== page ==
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http://www.standardmedia.co.ke/?articleID=2000086093&story_title=the-return-of-a-vibrant-civil-society-in-kenya&pageNo=2  The return of a vibrant civil society in Kenya, Not so fast. and here is why; 

First, we need to give credit where it is due- the civil society played a tremendous role in the expansion of political space, with its signature achievement being the promulgation of the new constitution August 2010.

However, over the last few years, the civil society has lost its radar.

Since 1980’s, the civil society has been at the forefront of agitation for reform, and especially the introduction of multiparty politics. With the judiciary not trusted at all, in the court of the public opinion, the civil society provided a credible counter narratives platform to the regimes’. So, there legitimacy largely rested on putting the regime on the defensive especially during the single party. Once multiparty was introduced, they aligned themselves with the opposition

However, in 2002, President Kibaki picked some of the stalwarts to join his government depriving the civil society the much needed brain trust.

 Additionally, Kibaki’s less confrontational presidency, unlike Moi’s, lulled some of them into inertia, in part, also because Kibaki was in the trenches with them in the opposition. However, this cease fire was short-lived after president Kibaki demonstrated his was more a status quo than any meaningful change they hoped for.

But one of the unacknowledged fact about the 2007 election and the subsequent violence is it shook the entire fabric of the country.  And the civil society was not an exception – they lost their way, and played partisan politics instead of transcending the ethnic schism. This made them lose credibility that they have built over the years. For their sins of 2007, only the church that came out and sought forgiveness.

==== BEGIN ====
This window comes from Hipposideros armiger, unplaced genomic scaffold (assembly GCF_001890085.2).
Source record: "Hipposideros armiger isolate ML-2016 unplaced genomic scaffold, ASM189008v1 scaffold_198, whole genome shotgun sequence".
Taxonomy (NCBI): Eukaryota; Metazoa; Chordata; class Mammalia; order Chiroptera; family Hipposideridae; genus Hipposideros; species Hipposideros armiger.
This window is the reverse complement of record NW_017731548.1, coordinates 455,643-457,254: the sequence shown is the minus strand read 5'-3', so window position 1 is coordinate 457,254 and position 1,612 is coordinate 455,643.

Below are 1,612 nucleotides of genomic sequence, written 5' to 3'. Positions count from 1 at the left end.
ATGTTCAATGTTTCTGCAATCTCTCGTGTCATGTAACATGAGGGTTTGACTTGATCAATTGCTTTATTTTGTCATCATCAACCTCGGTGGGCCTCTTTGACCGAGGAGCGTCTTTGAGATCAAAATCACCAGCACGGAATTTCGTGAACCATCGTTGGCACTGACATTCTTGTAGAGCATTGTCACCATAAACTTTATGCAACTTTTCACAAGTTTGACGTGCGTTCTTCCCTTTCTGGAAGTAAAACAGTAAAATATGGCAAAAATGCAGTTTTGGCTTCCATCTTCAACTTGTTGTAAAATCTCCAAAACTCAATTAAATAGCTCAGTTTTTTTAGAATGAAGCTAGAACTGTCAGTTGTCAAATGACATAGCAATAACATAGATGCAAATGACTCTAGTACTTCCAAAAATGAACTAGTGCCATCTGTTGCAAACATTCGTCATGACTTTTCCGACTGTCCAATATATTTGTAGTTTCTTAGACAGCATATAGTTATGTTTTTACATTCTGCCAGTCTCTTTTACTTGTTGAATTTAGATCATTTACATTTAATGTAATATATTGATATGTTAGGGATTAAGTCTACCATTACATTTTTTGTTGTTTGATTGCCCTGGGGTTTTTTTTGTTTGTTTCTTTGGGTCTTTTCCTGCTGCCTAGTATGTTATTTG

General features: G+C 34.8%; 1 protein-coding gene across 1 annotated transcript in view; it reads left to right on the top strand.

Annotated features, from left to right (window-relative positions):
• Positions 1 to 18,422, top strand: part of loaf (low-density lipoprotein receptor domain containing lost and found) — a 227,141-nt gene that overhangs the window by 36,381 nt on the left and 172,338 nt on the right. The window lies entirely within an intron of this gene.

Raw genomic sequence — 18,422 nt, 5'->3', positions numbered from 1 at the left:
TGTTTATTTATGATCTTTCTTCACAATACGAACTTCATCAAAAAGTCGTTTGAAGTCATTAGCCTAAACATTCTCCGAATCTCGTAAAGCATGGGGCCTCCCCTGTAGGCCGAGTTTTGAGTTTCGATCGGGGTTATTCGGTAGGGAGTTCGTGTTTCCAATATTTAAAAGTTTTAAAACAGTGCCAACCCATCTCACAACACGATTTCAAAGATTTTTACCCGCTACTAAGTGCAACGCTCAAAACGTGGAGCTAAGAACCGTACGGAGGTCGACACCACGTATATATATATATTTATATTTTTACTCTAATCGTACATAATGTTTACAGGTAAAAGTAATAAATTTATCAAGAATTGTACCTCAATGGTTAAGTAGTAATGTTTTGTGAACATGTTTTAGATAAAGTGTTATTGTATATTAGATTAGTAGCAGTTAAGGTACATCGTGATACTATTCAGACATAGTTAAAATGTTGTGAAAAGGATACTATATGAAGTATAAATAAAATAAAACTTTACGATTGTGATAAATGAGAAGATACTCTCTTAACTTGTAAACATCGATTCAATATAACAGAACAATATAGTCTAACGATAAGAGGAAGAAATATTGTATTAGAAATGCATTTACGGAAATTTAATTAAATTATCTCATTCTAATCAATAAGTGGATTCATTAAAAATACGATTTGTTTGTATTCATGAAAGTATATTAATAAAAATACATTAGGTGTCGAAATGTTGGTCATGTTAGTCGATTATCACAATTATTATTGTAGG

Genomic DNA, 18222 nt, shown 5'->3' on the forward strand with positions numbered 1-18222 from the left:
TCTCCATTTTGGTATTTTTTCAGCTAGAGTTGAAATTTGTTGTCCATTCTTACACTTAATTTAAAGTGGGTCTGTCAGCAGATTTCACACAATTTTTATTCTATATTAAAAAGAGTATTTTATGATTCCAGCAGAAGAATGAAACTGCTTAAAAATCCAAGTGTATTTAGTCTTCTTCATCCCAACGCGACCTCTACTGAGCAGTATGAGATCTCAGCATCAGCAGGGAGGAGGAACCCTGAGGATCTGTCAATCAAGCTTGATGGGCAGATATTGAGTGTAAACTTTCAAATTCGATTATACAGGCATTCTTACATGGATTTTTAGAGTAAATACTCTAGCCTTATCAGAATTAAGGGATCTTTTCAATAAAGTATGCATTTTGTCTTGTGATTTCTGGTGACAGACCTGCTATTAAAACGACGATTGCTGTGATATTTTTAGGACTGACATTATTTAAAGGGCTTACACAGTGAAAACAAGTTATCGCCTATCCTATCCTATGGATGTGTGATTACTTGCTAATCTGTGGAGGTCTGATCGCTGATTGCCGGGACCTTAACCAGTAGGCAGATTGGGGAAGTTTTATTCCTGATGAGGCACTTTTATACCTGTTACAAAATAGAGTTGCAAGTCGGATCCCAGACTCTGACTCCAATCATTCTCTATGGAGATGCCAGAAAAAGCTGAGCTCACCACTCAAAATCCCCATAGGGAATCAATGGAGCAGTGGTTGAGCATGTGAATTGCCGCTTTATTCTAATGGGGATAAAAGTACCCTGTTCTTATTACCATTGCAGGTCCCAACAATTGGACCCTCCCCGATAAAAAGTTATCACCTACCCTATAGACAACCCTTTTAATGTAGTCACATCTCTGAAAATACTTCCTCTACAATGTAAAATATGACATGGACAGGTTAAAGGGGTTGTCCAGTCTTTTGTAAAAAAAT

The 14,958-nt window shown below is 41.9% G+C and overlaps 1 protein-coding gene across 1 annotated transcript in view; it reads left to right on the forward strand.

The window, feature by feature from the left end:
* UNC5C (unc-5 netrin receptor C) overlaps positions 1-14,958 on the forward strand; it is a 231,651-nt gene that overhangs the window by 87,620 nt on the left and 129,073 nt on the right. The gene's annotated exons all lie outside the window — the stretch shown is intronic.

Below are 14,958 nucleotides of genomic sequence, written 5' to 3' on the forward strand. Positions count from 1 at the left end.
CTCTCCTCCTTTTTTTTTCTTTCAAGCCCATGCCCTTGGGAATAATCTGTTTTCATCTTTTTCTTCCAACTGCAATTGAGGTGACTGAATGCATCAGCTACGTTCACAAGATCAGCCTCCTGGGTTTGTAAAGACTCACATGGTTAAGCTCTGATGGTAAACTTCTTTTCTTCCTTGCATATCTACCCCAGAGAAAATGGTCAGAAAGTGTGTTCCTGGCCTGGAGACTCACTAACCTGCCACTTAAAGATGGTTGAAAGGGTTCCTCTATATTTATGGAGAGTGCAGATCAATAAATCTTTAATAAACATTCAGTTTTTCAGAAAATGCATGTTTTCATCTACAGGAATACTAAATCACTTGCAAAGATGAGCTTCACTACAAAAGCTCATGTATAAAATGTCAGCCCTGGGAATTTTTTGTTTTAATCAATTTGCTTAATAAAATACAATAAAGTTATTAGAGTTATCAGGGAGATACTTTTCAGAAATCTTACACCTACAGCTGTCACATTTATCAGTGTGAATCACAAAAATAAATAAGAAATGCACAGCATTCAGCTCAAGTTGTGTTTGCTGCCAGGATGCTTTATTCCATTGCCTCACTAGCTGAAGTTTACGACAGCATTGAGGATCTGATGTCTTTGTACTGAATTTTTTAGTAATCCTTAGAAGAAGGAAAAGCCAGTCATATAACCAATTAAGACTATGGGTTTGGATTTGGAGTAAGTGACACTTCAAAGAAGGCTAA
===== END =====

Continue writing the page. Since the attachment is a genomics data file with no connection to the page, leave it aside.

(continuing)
By 2013, the civil society lacked the unity and focus that characterized their previous engagement with the state. The organizing big question during Moi’s era was; no reform, no elections. Since Kibaki came into power, and the constitution passed, the civil society hasn’t had a big agenda.

The ICC became an organizing issue, especially for the human rights based civil society organizations. But Uhuru and Ruto through deft media manipulation turned themselves into a victim domestic- which includes the civial society, and external imperialists. This narrative obtained tremendous traction with their constituents turning their ire on the civil society, who has since been branded the evil society.

Further, the civil society was ill prepared for post Moi’s political dispensation, many acted like it was the end of ideology of reform.  Personalization of reform- they invested nearly all their capital in removing Moi from power, but they also failed to recruit new cadre of younger generation.

If they want to remain relevant, the civil society needs to diversify and decentralize- some of the accusations leveled against the civil society is they are Nairobi/urban based, which is true to a degree. Further, the civil society need to go beyond activism for activism sake, and be hugely involved in two things- the court system, the next frontier of contest will be in the judiciary, and unlike before there is no excuse because the judiciary is reform, although it is not complete. Additionally, the civil society needs to invest in policy realm, with the basic structure of the state in place, something the fought for energetically, it is about time they be at the table during their implementation.. It would be cruel, if a movement that valiantly fought for the enactment of the new constitution fails at the critical stage of its entrenchment.

 

 

You can read by previous post on this here https://sakunian.wordpress.com/2013/03/21/uhurus-presidency-a-moment-for-the-civil-society-reboot/

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A note on the Kenya’s civil society

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